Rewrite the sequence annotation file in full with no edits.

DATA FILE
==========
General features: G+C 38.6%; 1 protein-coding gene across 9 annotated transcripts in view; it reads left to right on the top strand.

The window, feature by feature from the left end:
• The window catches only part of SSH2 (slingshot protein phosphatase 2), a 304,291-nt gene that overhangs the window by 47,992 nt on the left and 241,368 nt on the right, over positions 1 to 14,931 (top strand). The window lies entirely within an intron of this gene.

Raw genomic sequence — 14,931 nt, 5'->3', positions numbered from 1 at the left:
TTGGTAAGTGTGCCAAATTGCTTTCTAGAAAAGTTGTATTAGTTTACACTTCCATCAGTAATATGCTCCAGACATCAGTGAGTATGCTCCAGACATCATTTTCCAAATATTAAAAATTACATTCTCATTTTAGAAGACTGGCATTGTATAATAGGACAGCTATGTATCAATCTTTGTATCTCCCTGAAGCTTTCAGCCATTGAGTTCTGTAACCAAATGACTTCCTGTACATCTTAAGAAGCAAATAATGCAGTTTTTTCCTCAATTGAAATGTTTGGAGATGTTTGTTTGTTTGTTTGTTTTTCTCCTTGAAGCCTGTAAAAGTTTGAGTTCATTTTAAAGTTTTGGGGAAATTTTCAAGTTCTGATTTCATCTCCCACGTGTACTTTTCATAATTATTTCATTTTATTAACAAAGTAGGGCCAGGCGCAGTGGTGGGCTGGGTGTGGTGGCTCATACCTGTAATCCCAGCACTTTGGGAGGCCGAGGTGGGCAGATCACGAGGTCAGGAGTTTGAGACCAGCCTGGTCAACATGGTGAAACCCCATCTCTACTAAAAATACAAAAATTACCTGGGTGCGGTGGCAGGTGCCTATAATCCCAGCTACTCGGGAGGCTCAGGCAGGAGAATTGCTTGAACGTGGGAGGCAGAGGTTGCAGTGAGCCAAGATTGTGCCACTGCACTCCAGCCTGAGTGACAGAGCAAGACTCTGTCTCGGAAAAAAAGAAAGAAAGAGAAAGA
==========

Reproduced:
General features: G+C 38.6%; 1 protein-coding gene across 9 annotated transcripts in view; it reads left to right on the top strand.

The window, feature by feature from the left end:
• The window catches only part of SSH2 (slingshot protein phosphatase 2), a 304,291-nt gene that overhangs the window by 47,992 nt on the left and 241,368 nt on the right, over positions 1 to 14,931 (top strand). The window lies entirely within an intron of this gene.

Raw genomic sequence — 14,931 nt, 5'->3', positions numbered from 1 at the left:
TTGGTAAGTGTGCCAAATTGCTTTCTAGAAAAGTTGTATTAGTTTACACTTCCATCAGTAATATGCTCCAGACATCAGTGAGTATGCTCCAGACATCATTTTCCAAATATTAAAAATTACATTCTCATTTTAGAAGACTGGCATTGTATAATAGGACAGCTATGTATCAATCTTTGTATCTCCCTGAAGCTTTCAGCCATTGAGTTCTGTAACCAAATGACTTCCTGTACATCTTAAGAAGCAAATAATGCAGTTTTTTCCTCAATTGAAATGTTTGGAGATGTTTGTTTGTTTGTTTGTTTTTCTCCTTGAAGCCTGTAAAAGTTTGAGTTCATTTTAAAGTTTTGGGGAAATTTTCAAGTTCTGATTTCATCTCCCACGTGTACTTTTCATAATTATTTCATTTTATTAACAAAGTAGGGCCAGGCGCAGTGGTGGGCTGGGTGTGGTGGCTCATACCTGTAATCCCAGCACTTTGGGAGGCCGAGGTGGGCAGATCACGAGGTCAGGAGTTTGAGACCAGCCTGGTCAACATGGTGAAACCCCATCTCTACTAAAAATACAAAAATTACCTGGGTGCGGTGGCAGGTGCCTATAATCCCAGCTACTCGGGAGGCTCAGGCAGGAGAATTGCTTGAACGTGGGAGGCAGAGGTTGCAGTGAGCCAAGATTGTGCCACTGCACTCCAGCCTGAGTGACAGAGCAAGACTCTGTCTCGGAAAAAAAGAAAGAAAGAGAAAGA